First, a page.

Monday, October 27, 2008

Recency Effects and the Fallibility of Bloggers


Well, another painful truism from the excellent Despair site, which specializes in "demotivational" posters and products.

What occasioned this skeptical look at self and colleagues was a recent post from Trader's Narrative, which points to the questionable accuracy of blogger sentiment. A careful analysis of blogger sentiment from CXO Advisory found that the correlation between changes in blogger sentiment and changes in market direction was .33. This suggests that 11% of the change in blogger sentiment can be explained by how the market behaved during the prior week.

I once conducted an informal experiment in which I asked traders to predict market direction from a chart. All traders saw the same chart, but for half the group the last bar was rising; for the other half, the last bar was falling. Not surprisingly, the group that saw the chart with the most recent bar rising was significantly more likely to predict a bullish trend for the market than the group that saw the same chart with the most recent bar falling.

We are all victims of recency effects: the tendency to overweight events that are most recent, because those are freshest in our minds. Before I start trading for the day, I review news, economic reports, readings, and market indicators. I noticed a while back that my initial trades tended to reflect what I had most recently reviewed. Although I thought I was objectively weighing evidence, I was unconsciously overweighting what stuck in my head. Chastened by the uncomfortable realization, I added a final step to my preparation: a summary review of everything I had looked at, in hopes of weighing evidence more evenly.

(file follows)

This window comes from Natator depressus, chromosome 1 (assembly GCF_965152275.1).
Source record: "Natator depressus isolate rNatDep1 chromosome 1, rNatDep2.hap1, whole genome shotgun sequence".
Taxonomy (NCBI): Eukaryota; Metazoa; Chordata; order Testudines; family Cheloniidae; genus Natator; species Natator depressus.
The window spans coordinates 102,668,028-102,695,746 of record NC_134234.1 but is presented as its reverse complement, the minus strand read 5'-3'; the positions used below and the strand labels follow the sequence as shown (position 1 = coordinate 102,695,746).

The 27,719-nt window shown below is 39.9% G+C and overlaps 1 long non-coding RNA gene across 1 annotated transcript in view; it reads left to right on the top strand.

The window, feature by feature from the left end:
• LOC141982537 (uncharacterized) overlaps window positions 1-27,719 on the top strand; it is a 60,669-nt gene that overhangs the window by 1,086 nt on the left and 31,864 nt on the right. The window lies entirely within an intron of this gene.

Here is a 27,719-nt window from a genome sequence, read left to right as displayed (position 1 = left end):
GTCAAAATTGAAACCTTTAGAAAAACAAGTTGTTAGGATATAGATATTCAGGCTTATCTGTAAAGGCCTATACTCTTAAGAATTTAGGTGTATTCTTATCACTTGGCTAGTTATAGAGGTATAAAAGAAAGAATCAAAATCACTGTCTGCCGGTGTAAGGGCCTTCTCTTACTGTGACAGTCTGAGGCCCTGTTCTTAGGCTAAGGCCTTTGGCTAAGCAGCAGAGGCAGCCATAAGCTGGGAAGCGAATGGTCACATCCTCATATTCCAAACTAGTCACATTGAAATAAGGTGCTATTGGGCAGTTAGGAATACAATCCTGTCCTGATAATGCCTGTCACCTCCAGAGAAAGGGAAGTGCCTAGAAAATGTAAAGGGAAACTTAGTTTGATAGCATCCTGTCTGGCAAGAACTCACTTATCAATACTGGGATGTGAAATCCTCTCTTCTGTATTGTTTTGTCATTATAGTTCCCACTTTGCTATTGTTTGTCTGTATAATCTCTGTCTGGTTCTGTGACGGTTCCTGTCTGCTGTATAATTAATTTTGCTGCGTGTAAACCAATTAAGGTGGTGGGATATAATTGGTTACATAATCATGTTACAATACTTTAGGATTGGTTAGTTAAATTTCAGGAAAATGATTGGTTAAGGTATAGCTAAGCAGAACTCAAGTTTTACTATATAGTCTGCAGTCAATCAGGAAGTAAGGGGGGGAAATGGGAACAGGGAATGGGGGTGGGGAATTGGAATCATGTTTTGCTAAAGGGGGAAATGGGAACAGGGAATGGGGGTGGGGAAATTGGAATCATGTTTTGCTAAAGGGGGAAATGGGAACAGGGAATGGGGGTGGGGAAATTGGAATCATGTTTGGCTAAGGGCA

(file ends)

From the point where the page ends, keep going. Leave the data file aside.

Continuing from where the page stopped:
There are many knowledgeable and talented bloggers out there. They, including myself, are not exempt from the behavioral finance biases that bedevil traders. In times of turmoil, people tend to look to perceived experts for advice. My inbox is bursting at the seams, with the number of emails from traders I receive up easily by 50% in the last two months. While I hope that this blog provides some inspiration and insight, I even more fervently hope that you read it with a critical mind. The lesson of the sentiment polls is that what you read might just be a reflection of what just happened in markets. You can seek information and perspective, but ultimately there is no substitute for being one's own guru.
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2 comments:

Firebird said...

Dr. Steenbarger,

www.despair.com rocks! :) It's interesting to see how their "demotivational" items usually bring smiles, not tears.

Regarding the rest of your post:

"The whole problem with the world is that fools and fanatics are always so certain of themselves, but wiser people so full of doubts."
- Bertrand Russell

“Wise men speak because they have something to say; Fools because they have to say something.”
- Plato

Thank you again for the no BS, as-balanced-as-it-gets, no guru-cult, empowering blog; your vocation to help people is admirable.

Best trading,

Jorge

Mark Wolfinger said...

There are always readers who want you to tell them what to do. They don't want to be their own guru.